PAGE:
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Another record year for Māori graduates

Te Whare Wānanga o Awanuiārangi


Thursday, 3 April 2014, Whakatāne

Another record year for Māori graduates

Te Whare Wānanga o Awanuiārangi will celebrate another record number of graduates at its traditional hīkoi and capping ceremony in Whakatāne on Friday, April 11.

More than 2500 diplomas, certificates, bachelor, master and doctoral degrees will be awarded by Awanuiārangi for 2013, up from 2220 in 2012 – another record year. More than 90 per cent of graduates are Māori.

Awanuiārangi CEO and Vice-Chancellor Distinguished Professor Graham Hingangaroa Smith said 2014 would be the institution’s most successful graduation year to date. A total of 226 students are expected to graduate with degrees, including more than 20 masters and 6 doctorates.

“When you consider the size of our institution, this is an outstanding achievement,” Distinguished Professor Smith said. “The vision of Te Whare Wānanga o Awanuiārangi is to produce graduates who are well equipped to profoundly and positively contribute to the development of their communities, hapū, iwi and nation.”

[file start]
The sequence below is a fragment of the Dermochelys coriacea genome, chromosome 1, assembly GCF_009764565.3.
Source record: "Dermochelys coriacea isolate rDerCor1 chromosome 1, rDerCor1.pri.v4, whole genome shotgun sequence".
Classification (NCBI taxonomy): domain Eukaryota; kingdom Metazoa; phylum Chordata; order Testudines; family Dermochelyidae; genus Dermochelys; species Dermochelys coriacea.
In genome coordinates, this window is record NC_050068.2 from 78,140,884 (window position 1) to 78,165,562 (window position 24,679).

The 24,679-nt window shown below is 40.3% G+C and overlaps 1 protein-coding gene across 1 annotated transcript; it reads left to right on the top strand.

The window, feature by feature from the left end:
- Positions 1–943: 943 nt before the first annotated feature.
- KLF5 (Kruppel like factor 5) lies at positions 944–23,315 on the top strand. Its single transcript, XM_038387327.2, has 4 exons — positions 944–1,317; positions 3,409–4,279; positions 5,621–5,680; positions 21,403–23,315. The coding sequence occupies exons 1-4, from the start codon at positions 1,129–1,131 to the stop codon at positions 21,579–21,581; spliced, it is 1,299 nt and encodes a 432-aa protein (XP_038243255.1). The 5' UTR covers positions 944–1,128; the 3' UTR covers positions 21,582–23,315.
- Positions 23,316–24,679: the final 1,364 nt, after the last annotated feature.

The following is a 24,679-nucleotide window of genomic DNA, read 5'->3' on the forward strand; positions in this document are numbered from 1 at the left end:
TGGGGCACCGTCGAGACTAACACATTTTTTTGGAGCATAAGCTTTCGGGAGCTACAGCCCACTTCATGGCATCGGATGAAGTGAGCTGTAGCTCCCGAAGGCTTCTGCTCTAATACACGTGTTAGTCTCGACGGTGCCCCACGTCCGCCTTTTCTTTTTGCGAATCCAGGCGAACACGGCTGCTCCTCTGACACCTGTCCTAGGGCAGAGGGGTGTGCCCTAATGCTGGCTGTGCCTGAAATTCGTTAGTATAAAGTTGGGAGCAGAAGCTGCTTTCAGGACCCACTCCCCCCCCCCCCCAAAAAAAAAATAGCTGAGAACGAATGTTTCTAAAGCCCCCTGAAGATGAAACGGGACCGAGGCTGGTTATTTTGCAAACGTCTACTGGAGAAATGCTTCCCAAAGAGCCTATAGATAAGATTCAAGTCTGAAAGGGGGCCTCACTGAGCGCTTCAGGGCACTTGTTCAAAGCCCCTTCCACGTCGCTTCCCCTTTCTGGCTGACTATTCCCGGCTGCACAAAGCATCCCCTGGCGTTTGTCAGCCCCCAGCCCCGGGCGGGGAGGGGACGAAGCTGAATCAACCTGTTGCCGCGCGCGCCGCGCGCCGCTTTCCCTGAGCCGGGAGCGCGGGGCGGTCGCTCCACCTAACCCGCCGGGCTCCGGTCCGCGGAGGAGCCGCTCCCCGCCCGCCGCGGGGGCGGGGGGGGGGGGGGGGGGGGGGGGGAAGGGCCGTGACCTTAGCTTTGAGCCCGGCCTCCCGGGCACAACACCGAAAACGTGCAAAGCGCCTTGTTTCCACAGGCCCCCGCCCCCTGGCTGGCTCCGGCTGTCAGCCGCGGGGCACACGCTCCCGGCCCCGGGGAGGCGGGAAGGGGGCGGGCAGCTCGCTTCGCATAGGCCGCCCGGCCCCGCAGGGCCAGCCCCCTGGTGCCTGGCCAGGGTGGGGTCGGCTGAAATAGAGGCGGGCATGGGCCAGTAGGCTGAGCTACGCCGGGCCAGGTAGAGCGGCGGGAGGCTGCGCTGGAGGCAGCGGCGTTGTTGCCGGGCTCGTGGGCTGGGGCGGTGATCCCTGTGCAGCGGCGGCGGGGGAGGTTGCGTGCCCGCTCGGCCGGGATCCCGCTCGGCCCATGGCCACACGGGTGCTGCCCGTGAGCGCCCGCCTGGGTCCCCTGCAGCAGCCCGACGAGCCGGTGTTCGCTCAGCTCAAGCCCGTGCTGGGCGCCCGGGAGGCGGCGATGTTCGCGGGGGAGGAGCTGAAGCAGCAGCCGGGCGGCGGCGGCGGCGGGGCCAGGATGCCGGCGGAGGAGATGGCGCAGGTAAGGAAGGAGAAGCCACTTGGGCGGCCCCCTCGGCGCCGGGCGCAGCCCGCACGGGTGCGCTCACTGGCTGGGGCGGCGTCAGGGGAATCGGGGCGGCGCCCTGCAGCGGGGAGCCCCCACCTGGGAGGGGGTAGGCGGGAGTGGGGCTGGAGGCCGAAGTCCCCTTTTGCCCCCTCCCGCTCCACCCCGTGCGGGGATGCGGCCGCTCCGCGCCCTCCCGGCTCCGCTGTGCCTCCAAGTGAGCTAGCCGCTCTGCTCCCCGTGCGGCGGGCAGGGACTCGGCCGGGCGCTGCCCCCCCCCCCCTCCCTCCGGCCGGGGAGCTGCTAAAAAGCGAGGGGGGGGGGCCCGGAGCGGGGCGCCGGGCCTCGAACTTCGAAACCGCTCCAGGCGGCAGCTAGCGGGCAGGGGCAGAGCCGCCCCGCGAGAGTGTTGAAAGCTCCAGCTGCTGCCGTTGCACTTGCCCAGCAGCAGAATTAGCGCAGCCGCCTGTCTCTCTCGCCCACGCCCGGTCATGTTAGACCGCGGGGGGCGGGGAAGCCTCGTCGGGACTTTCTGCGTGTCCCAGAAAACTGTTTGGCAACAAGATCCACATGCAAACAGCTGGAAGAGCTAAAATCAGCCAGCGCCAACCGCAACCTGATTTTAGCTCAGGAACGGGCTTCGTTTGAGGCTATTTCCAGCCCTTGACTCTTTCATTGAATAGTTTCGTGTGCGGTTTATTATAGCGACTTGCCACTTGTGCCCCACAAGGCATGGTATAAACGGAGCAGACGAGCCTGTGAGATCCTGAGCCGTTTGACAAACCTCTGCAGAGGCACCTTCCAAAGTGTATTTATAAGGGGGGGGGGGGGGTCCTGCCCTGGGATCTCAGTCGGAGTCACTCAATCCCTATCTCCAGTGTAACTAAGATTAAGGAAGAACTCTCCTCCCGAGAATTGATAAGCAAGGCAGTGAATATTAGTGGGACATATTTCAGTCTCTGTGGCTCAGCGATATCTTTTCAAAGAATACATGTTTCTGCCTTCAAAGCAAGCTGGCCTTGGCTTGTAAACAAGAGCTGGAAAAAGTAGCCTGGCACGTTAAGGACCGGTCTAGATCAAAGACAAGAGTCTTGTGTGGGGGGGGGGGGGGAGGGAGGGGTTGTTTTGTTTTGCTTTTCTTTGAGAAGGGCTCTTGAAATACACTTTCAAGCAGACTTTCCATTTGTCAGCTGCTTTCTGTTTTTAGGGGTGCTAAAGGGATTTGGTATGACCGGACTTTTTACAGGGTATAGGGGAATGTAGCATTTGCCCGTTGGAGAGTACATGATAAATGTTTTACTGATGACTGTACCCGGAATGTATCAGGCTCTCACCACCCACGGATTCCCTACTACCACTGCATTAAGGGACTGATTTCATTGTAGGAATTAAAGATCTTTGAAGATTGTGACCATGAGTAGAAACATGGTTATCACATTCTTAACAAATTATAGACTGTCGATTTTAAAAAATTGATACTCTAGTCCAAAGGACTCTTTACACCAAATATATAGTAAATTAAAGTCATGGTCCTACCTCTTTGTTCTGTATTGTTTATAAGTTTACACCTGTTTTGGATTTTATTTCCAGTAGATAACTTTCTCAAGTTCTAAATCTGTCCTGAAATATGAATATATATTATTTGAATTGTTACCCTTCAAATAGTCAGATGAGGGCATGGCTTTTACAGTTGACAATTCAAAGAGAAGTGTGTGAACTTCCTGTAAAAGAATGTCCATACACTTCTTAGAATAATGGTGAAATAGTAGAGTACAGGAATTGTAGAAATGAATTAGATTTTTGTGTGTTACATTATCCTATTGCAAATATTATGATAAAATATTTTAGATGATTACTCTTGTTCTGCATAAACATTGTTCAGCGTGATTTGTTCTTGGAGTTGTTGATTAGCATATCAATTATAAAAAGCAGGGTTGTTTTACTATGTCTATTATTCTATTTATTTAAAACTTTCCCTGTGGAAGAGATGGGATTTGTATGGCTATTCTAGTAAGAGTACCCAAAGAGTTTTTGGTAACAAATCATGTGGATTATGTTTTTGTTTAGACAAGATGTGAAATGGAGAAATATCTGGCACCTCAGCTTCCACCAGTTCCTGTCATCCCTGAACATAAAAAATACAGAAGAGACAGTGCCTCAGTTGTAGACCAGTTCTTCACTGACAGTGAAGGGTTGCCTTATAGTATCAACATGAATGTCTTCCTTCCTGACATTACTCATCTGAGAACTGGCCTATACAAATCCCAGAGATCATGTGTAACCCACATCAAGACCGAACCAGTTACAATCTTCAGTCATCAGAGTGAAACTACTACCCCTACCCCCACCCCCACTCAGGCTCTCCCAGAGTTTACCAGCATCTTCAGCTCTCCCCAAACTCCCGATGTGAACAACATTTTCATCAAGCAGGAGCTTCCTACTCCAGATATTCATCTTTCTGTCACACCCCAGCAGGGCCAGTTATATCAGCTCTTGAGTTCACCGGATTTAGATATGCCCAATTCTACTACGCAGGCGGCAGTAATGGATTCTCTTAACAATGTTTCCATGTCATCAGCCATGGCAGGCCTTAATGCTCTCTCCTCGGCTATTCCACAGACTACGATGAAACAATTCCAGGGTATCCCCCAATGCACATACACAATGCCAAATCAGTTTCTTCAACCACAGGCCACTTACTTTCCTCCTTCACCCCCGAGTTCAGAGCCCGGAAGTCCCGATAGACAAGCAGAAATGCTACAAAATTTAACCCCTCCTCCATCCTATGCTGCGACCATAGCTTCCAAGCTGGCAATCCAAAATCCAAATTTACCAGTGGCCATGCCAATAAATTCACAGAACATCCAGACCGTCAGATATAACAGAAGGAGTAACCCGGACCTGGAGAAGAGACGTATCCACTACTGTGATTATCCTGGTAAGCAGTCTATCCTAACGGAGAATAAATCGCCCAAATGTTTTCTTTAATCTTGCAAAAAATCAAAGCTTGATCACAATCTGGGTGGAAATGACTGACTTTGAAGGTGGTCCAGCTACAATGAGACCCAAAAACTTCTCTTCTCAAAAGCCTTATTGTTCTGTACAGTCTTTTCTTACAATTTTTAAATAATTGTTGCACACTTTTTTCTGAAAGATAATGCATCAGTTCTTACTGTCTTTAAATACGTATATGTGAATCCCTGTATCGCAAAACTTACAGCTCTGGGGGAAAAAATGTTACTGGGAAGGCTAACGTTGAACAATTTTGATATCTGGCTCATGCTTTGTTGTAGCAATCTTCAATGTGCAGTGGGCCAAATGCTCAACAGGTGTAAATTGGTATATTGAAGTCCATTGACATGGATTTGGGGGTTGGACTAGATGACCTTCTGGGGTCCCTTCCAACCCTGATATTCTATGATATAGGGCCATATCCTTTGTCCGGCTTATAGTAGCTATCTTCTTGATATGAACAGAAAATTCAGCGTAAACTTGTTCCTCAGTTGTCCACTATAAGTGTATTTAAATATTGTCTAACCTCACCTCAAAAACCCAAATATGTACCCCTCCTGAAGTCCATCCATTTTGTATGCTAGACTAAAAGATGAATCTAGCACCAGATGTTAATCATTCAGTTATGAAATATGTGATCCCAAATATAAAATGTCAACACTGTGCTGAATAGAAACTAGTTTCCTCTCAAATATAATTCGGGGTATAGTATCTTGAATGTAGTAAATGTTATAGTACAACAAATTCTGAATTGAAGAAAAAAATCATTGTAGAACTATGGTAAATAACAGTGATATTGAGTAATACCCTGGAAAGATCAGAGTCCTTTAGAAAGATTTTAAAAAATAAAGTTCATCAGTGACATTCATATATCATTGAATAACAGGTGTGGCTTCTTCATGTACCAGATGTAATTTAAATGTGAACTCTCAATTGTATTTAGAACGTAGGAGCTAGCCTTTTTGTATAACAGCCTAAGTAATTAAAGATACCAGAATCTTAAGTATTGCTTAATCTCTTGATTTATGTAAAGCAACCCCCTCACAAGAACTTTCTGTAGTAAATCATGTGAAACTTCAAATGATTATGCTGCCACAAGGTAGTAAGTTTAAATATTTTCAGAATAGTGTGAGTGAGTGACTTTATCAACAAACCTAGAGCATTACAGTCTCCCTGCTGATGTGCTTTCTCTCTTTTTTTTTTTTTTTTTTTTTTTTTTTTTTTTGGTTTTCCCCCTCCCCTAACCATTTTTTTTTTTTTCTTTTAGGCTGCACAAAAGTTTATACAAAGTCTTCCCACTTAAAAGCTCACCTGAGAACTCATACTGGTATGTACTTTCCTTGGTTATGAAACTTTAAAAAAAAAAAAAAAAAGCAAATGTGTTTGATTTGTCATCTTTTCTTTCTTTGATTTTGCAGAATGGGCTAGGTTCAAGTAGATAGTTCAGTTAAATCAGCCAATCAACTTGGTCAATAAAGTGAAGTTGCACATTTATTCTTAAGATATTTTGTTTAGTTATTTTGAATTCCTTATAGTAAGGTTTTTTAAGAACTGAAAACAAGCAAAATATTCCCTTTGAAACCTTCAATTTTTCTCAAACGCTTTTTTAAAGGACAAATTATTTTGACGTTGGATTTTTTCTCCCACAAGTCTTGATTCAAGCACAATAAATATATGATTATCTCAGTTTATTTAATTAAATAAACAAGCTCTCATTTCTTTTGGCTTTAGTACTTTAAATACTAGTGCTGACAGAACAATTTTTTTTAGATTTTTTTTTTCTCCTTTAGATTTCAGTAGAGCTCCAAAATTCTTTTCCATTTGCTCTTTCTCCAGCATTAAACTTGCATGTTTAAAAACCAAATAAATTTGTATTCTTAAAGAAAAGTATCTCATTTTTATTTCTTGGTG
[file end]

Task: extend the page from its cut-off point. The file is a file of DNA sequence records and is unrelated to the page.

At 7.30am, hundreds of graduands will assemble at Te Mānuka Tūtahi marae at Wairaka for the 8am pōwhiri, and will then march in the now traditional graduation parade through Whakatāne’s main street, trenchers in hand ahead of their capping at the afternoon ceremony. As always, parading graduands will be accompanied by Awanuiārangi council members, senior executive and academic staff, guest speakers and dignitaries.

Distinguished Professor Dame Anne Salmond is this year’s keynote speaker. Dame Anne Salmond is a professor in Social Anthropology and Māori Studies, and an award-winning author who has spent her life documenting shared cultural history in New Zealand and the Pacific. Last year she was honoured as the 2013 New Zealander of the Year and was also awarded the Rutherford Medal, New Zealand’s top scientific award.

This year’s Valedictorian is PhD graduand Fiona McGrath, who will represent fellow graduates in addressing the more than 1000 friends, family and academics who are expected to fill the Whakatāne War Memorial Hall for the graduation ceremonies.

In a highlight of the day, decades of commitment to Māori development, education and achievement will be recognised with the presentation of three honorary doctorates. Ngāiterangi leaders Hauata Palmer and Kihi Ngātai and educator Georgina Kingi will each be awarded an Honorary Doctor of Philosophy (Honoris Causa) – Māori.

An Honorary Doctor of Philosophy (Honoris Causa) in Indigenous Studies has also been bestowed upon Professor Alan R. Parker, director of the Northwest Indian Applied Research Institute at The Evergreen State College in the United States. The award recognises his exceptional international contribution to indigenous development and education. It was presented in March at the National Congress of American Indians in Washington DC.


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